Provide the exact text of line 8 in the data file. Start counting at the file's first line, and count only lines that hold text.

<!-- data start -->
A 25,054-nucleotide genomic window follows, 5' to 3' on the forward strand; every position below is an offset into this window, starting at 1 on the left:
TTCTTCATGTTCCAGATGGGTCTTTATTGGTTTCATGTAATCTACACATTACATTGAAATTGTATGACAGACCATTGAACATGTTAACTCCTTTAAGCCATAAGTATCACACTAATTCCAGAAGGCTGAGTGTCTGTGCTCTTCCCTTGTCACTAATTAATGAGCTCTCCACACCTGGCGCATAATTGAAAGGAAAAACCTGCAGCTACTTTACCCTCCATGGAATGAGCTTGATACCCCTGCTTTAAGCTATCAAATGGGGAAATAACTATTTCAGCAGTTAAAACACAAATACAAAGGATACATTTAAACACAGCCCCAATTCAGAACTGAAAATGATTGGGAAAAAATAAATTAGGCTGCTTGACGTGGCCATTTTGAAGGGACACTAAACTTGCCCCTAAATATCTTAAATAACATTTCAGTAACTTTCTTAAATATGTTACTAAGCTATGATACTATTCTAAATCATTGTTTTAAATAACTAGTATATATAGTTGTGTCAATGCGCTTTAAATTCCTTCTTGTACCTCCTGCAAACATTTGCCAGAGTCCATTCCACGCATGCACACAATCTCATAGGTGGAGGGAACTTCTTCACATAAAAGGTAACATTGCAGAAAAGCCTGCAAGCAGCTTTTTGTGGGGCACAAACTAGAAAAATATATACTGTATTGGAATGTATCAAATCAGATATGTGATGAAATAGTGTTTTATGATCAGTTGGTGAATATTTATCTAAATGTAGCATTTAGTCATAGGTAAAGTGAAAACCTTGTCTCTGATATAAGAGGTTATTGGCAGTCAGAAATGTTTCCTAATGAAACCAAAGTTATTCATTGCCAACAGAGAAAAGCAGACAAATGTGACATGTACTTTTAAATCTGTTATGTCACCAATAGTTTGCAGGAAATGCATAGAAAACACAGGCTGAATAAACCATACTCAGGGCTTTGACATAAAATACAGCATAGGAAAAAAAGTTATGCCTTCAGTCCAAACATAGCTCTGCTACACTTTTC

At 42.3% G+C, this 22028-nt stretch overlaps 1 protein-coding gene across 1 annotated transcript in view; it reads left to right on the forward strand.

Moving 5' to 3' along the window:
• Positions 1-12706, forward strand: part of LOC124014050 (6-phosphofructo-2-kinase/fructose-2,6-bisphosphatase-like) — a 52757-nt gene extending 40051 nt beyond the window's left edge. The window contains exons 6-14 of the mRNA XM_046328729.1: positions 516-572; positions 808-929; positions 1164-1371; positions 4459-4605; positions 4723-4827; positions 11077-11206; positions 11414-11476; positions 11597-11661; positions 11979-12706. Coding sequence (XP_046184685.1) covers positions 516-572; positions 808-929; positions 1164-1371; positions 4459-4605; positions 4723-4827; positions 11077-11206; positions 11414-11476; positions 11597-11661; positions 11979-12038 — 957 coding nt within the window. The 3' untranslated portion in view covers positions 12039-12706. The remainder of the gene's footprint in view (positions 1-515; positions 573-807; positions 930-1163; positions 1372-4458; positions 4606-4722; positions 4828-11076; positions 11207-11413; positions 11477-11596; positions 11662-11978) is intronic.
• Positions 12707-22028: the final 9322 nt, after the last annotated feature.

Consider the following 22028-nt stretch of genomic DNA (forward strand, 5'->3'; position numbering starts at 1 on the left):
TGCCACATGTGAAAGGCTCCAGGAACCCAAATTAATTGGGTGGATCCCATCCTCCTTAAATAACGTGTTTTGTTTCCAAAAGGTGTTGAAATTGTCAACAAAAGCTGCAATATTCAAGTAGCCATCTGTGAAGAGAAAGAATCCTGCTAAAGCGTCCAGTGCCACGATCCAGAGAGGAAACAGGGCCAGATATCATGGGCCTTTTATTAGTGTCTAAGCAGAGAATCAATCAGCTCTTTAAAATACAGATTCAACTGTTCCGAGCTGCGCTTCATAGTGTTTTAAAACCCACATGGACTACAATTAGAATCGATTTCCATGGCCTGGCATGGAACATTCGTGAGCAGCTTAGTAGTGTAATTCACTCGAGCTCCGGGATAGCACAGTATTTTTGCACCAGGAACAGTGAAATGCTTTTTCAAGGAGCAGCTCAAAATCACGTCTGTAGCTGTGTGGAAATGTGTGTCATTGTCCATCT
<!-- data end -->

TGCCACATGTGAAAGGCTCCAGGAACCCAAATTAATTGGGTGGATCCCATCCTCCTTAAATAACGTGTTTTGTTTCCAAAAGGTGTTGAAATTGTCAACAAAAGCTGCAATATTCAAGTAGCCATCTGTGAAGAGAAAGAATCCTGCTAAAGCGTCCAGTGCCACGATCCAGAGAGGAAACAGGGCCAGATATCATGGGCCTTTTATTAGTGTCTAAGCAGAGAATCAATCAGCTCTTTAAAATACAGATTCAACTGTTCCGAGCTGCGCTTCATAGTGTTTTAAAACCCACATGGACTACAATTAGAATCGATTTCCATGGCCTGGCATGGAACATTCGTGAGCAGCTTAGTAGTGTAATTCACTCGAGCTCCGGGATAGCACAGTATTTTTGCACCAGGAACAGTGAAATGCTTTTTCAAGGAGCAGCTCAAAATCACGTCTGTAGCTGTGTGGAAATGTGTGTCATTGTCCATCT